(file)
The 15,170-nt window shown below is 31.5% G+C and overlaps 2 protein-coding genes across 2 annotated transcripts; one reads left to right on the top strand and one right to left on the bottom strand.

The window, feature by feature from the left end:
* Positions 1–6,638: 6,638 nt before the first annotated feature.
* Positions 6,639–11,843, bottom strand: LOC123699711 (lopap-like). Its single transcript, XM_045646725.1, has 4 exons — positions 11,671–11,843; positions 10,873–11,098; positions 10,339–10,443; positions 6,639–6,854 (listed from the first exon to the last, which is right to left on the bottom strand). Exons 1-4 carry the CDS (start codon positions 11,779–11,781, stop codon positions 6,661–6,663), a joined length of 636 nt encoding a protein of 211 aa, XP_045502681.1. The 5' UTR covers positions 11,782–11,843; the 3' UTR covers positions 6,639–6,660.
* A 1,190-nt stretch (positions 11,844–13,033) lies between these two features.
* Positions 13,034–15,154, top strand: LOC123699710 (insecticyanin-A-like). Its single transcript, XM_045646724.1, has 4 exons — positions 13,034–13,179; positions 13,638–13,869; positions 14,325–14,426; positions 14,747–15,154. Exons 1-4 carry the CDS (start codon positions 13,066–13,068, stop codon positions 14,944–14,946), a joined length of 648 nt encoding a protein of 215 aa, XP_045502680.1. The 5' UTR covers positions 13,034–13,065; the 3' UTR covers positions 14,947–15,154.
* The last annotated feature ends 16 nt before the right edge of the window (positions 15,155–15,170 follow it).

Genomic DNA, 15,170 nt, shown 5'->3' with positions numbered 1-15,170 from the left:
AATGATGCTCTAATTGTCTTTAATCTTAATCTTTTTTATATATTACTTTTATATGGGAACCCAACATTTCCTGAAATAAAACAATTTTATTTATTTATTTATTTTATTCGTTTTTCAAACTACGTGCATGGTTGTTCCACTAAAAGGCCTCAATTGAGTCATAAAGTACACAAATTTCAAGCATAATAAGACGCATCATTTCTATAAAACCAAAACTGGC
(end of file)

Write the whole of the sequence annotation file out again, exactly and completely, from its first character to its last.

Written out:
The 15,170-nt window shown below is 31.5% G+C and overlaps 2 protein-coding genes across 2 annotated transcripts; one reads left to right on the top strand and one right to left on the bottom strand.

The window, feature by feature from the left end:
* Positions 1–6,638: 6,638 nt before the first annotated feature.
* Positions 6,639–11,843, bottom strand: LOC123699711 (lopap-like). Its single transcript, XM_045646725.1, has 4 exons — positions 11,671–11,843; positions 10,873–11,098; positions 10,339–10,443; positions 6,639–6,854 (listed from the first exon to the last, which is right to left on the bottom strand). Exons 1-4 carry the CDS (start codon positions 11,779–11,781, stop codon positions 6,661–6,663), a joined length of 636 nt encoding a protein of 211 aa, XP_045502681.1. The 5' UTR covers positions 11,782–11,843; the 3' UTR covers positions 6,639–6,660.
* A 1,190-nt stretch (positions 11,844–13,033) lies between these two features.
* Positions 13,034–15,154, top strand: LOC123699710 (insecticyanin-A-like). Its single transcript, XM_045646724.1, has 4 exons — positions 13,034–13,179; positions 13,638–13,869; positions 14,325–14,426; positions 14,747–15,154. Exons 1-4 carry the CDS (start codon positions 13,066–13,068, stop codon positions 14,944–14,946), a joined length of 648 nt encoding a protein of 215 aa, XP_045502680.1. The 5' UTR covers positions 13,034–13,065; the 3' UTR covers positions 14,947–15,154.
* The last annotated feature ends 16 nt before the right edge of the window (positions 15,155–15,170 follow it).

Genomic DNA, 15,170 nt, shown 5'->3' with positions numbered 1-15,170 from the left:
AATGATGCTCTAATTGTCTTTAATCTTAATCTTTTTTATATATTACTTTTATATGGGAACCCAACATTTCCTGAAATAAAACAATTTTATTTATTTATTTATTTTATTCGTTTTTCAAACTACGTGCATGGTTGTTCCACTAAAAGGCCTCAATTGAGTCATAAAGTACACAAATTTCAAGCATAATAAGACGCATCATTTCTATAAAACCAAAACTGGC